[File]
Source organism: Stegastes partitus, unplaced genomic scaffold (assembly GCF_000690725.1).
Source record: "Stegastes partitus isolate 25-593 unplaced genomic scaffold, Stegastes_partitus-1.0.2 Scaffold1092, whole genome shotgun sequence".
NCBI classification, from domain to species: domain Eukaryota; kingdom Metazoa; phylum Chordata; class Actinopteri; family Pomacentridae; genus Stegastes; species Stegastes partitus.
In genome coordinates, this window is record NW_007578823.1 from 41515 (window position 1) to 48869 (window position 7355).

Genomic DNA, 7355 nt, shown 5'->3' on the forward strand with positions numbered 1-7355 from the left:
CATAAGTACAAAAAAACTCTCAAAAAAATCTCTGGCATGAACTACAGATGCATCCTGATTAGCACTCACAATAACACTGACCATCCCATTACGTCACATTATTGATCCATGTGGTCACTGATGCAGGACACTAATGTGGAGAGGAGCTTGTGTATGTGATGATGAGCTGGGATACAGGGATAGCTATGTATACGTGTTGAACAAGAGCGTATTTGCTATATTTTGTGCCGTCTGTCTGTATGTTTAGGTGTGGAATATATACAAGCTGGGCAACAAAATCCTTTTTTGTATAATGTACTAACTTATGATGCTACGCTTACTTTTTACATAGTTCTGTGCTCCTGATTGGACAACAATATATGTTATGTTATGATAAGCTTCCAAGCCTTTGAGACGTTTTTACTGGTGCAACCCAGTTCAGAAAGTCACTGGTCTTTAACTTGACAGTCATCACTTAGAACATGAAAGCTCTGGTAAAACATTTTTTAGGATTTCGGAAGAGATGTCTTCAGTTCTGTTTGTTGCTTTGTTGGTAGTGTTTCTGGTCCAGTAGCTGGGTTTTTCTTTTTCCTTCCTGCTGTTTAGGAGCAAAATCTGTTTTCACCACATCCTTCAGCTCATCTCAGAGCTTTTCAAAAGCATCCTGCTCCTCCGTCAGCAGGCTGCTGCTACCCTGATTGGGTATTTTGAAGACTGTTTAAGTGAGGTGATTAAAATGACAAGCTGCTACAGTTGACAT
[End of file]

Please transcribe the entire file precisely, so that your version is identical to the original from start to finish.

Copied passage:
Source organism: Stegastes partitus, unplaced genomic scaffold (assembly GCF_000690725.1).
Source record: "Stegastes partitus isolate 25-593 unplaced genomic scaffold, Stegastes_partitus-1.0.2 Scaffold1092, whole genome shotgun sequence".
NCBI classification, from domain to species: domain Eukaryota; kingdom Metazoa; phylum Chordata; class Actinopteri; family Pomacentridae; genus Stegastes; species Stegastes partitus.
In genome coordinates, this window is record NW_007578823.1 from 41515 (window position 1) to 48869 (window position 7355).

Genomic DNA, 7355 nt, shown 5'->3' on the forward strand with positions numbered 1-7355 from the left:
CATAAGTACAAAAAAACTCTCAAAAAAATCTCTGGCATGAACTACAGATGCATCCTGATTAGCACTCACAATAACACTGACCATCCCATTACGTCACATTATTGATCCATGTGGTCACTGATGCAGGACACTAATGTGGAGAGGAGCTTGTGTATGTGATGATGAGCTGGGATACAGGGATAGCTATGTATACGTGTTGAACAAGAGCGTATTTGCTATATTTTGTGCCGTCTGTCTGTATGTTTAGGTGTGGAATATATACAAGCTGGGCAACAAAATCCTTTTTTGTATAATGTACTAACTTATGATGCTACGCTTACTTTTTACATAGTTCTGTGCTCCTGATTGGACAACAATATATGTTATGTTATGATAAGCTTCCAAGCCTTTGAGACGTTTTTACTGGTGCAACCCAGTTCAGAAAGTCACTGGTCTTTAACTTGACAGTCATCACTTAGAACATGAAAGCTCTGGTAAAACATTTTTTAGGATTTCGGAAGAGATGTCTTCAGTTCTGTTTGTTGCTTTGTTGGTAGTGTTTCTGGTCCAGTAGCTGGGTTTTTCTTTTTCCTTCCTGCTGTTTAGGAGCAAAATCTGTTTTCACCACATCCTTCAGCTCATCTCAGAGCTTTTCAAAAGCATCCTGCTCCTCCGTCAGCAGGCTGCTGCTACCCTGATTGGGTATTTTGAAGACTGTTTAAGTGAGGTGATTAAAATGACAAGCTGCTACAGTTGACAT